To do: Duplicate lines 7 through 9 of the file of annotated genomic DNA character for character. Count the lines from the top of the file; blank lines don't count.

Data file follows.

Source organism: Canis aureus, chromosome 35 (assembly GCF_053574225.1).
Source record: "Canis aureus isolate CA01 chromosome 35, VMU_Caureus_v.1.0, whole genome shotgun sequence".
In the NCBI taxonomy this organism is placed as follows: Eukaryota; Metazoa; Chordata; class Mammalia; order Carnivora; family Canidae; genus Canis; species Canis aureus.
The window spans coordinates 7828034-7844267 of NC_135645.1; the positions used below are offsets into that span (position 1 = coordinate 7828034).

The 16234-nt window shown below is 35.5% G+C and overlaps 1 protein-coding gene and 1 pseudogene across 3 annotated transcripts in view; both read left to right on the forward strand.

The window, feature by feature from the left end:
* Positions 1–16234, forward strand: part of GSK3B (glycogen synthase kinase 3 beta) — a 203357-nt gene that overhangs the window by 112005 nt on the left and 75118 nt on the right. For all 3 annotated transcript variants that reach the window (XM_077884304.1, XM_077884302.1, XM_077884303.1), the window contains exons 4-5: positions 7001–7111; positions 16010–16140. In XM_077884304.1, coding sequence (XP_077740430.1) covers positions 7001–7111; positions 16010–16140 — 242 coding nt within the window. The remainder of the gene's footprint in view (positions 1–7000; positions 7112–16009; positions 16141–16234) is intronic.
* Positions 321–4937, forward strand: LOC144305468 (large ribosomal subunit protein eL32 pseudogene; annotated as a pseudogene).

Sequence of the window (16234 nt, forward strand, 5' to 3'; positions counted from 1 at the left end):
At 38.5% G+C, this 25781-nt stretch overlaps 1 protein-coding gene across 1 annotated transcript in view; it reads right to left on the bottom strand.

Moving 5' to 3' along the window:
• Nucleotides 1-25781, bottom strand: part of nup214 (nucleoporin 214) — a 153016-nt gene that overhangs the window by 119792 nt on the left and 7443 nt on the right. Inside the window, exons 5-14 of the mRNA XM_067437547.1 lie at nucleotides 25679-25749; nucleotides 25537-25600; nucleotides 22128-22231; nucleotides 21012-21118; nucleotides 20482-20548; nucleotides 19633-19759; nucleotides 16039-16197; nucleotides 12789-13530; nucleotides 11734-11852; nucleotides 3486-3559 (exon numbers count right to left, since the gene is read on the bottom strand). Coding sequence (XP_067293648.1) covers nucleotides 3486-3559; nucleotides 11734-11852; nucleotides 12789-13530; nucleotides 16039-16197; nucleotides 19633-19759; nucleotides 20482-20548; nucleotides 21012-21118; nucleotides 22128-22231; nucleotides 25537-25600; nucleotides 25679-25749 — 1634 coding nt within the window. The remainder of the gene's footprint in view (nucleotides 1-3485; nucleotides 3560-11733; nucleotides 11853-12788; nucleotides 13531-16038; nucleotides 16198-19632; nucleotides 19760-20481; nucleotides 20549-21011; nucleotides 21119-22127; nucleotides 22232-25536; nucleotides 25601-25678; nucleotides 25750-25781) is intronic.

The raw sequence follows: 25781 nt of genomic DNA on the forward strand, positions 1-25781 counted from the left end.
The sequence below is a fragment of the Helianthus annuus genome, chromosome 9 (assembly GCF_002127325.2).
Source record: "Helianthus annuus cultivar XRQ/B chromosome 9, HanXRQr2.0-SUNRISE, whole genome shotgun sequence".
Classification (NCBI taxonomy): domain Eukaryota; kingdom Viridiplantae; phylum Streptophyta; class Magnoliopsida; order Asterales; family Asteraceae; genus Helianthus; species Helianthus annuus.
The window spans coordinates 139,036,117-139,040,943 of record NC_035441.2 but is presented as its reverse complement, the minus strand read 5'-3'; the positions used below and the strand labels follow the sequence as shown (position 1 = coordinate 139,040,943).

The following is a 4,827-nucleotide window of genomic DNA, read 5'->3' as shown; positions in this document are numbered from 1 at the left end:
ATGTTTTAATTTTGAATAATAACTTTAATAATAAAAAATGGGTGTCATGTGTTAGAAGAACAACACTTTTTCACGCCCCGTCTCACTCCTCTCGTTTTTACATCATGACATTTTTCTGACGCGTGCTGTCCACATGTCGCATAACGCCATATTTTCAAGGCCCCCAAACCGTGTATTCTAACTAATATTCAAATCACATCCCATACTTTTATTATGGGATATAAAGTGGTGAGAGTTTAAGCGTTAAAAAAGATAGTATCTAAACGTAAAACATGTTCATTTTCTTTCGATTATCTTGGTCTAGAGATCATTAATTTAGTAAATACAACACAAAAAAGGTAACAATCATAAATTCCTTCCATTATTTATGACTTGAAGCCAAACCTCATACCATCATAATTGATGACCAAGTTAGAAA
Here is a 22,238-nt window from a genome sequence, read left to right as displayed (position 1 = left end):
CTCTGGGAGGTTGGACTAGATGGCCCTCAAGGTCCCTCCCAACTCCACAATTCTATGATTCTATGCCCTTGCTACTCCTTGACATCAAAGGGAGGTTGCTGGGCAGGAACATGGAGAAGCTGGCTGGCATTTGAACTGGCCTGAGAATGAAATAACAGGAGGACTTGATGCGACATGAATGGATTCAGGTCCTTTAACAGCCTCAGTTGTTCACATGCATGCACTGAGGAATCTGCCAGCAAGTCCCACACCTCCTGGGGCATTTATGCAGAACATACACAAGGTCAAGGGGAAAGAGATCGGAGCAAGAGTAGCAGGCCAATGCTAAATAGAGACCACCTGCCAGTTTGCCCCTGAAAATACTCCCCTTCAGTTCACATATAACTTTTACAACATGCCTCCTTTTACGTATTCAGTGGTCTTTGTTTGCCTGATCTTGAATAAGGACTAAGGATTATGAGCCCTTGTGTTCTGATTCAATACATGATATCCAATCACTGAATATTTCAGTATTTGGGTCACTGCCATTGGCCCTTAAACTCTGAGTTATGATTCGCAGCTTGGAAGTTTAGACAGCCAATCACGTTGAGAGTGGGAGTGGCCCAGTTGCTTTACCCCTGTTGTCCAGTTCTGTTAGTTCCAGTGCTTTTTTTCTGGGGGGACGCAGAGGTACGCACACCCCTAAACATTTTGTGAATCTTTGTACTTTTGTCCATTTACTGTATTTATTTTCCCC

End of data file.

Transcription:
* Positions 1–16234, forward strand: part of GSK3B (glycogen synthase kinase 3 beta) — a 203357-nt gene that overhangs the window by 112005 nt on the left and 75118 nt on the right. For all 3 annotated transcript variants that reach the window (XM_077884304.1, XM_077884302.1, XM_077884303.1), the window contains exons 4-5: positions 7001–7111; positions 16010–16140. In XM_077884304.1, coding sequence (XP_077740430.1) covers positions 7001–7111; positions 16010–16140 — 242 coding nt within the window. The remainder of the gene's footprint in view (positions 1–7000; positions 7112–16009; positions 16141–16234) is intronic.
* Positions 321–4937, forward strand: LOC144305468 (large ribosomal subunit protein eL32 pseudogene; annotated as a pseudogene).

Sequence of the window (16234 nt, forward strand, 5' to 3'; positions counted from 1 at the left end):